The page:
Byzantime – a historical snippet for every minute of the day

oldbookA couple of days ago, a colleague remarked how his wife was able to relate the time in the morning to a year in the life of the Byzantine Empire….

“0811 [pause]. Year of the Bulgarian massacre of the troops of Nicephorus I”

I needed a little project, and so Byzantime was born – for every minute of the day, it will display a historical event by interpreting the time as a year.

Under the hood

While it’s fun in itself, what I really wanted to play with was Silex. This is a microframework based on Symfony components, aimed at making single-file apps like this concise and testable.

We’ve been using Symfony at Alexander Street Press for over a year, and I’m impressed at how it’s really helped us raise our game when it comes to quality of engineering. But when you need to make something smaller, it feels like overkill.

So, I gave Silex a try. I’m pretty impressed with the results. It’s certainly concise – to give you an idea, the page needs to request some JSON containing events for the current hour. Here’s how the routing for that is handled using Silex:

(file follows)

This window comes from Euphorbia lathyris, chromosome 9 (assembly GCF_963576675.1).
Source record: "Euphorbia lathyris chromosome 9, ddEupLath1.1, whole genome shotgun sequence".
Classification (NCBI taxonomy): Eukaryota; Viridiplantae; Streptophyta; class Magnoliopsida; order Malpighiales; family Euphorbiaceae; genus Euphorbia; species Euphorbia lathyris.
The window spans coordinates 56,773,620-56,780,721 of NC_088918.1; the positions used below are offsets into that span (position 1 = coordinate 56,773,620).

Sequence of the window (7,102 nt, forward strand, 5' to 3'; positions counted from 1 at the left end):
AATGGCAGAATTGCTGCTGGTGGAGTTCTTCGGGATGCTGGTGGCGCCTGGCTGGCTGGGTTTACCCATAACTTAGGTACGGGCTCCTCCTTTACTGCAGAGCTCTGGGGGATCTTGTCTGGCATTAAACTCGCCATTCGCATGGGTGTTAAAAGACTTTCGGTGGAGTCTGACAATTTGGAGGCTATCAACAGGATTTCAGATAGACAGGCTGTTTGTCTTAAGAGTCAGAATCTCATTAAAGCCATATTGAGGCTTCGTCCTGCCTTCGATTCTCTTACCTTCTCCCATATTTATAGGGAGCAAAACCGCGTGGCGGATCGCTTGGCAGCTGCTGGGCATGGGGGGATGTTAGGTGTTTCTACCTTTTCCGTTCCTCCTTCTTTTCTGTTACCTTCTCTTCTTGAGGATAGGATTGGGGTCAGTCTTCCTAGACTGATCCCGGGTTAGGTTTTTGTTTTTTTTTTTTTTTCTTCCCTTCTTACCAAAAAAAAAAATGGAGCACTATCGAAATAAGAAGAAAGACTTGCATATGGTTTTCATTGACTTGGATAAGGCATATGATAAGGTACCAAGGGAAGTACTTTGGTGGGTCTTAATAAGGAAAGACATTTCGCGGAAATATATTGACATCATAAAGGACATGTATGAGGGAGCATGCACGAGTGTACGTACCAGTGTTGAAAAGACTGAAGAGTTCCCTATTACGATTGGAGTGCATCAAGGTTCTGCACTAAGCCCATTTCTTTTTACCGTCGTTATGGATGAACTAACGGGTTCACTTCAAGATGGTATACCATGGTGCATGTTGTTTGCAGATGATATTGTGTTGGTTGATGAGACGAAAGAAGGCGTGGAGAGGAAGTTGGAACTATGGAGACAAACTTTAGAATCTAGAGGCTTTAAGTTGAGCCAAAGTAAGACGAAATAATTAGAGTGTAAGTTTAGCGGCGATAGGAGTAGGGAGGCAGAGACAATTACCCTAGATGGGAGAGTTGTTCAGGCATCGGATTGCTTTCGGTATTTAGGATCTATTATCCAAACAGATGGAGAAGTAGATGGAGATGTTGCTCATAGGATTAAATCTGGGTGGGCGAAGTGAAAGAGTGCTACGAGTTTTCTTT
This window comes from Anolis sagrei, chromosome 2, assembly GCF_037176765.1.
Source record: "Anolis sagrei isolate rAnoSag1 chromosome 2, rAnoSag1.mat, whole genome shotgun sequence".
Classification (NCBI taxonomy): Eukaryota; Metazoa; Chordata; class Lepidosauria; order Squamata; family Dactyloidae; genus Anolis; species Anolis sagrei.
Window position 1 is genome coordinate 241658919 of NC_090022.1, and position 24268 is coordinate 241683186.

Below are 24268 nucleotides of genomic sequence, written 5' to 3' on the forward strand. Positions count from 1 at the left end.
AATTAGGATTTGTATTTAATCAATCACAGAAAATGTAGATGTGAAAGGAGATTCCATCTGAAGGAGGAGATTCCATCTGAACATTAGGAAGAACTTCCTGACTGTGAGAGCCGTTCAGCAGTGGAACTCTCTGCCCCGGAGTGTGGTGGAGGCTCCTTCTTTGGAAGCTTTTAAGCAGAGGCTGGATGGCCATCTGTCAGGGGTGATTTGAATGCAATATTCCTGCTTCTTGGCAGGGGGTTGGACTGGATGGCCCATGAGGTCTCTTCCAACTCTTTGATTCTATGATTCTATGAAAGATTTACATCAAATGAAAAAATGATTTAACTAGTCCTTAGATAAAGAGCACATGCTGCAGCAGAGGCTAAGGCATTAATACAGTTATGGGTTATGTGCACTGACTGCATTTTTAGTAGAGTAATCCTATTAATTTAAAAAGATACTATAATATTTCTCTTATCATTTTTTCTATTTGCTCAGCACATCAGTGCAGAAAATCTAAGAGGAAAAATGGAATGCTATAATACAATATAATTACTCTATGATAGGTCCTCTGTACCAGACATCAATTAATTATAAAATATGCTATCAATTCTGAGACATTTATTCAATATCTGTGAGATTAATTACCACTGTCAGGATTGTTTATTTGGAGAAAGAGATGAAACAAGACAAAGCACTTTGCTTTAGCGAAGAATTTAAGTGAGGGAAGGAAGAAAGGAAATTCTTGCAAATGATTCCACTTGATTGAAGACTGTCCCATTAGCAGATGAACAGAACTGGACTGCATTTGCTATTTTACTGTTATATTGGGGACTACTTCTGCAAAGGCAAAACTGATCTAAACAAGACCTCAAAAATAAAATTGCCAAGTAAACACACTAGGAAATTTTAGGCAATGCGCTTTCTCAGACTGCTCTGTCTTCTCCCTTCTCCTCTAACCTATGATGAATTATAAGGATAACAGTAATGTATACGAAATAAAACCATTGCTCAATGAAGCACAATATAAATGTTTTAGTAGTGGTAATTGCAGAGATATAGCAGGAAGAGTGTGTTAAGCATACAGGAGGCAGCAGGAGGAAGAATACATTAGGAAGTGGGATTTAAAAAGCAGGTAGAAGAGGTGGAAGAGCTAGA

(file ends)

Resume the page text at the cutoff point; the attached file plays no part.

$app->get('/event/{year}', function (Silex\Application $app, $year) {


    $events=$app['historian']->getEvents($start, $end);

    return $app->json($events);

})->assert('year', '\d+');

Only 6 lines of code, but a lot is going on here. Firstly, we’re defining the route for our AJAX request defined as /event/yyyy, where yyyy is the year we’re interested in. This parameter is passed to our handler closure..

The next two lines just do a little arithmetic.

Then we reference $app[‘historian’], which obtains a previously configured service class from the Pimple dependancy injection container provided by $app. Much like a Symfony service, if we never use it, it won’t be created. Having got the service, I obtain an array of events.

We want to return that data as JSON, and Silex provides a hander helper to do just that.

Finally, you’ll see theres a chained call to assert our year parameter is numeric. If it’s not, the closure would not be executed.

Look at that – it look far longer to describe in English!


I recently dusted off the original code to stick up on github. While PHP gets a fairly bad rap, when I compare old code like that to something taking advantage of current technologies like Silex, Composer and Doctrine, it makes me smile. This is a good time to be working with PHP!

Comments on Byzantime are welcome, I think I’ll probably use it as the basis for further experiments…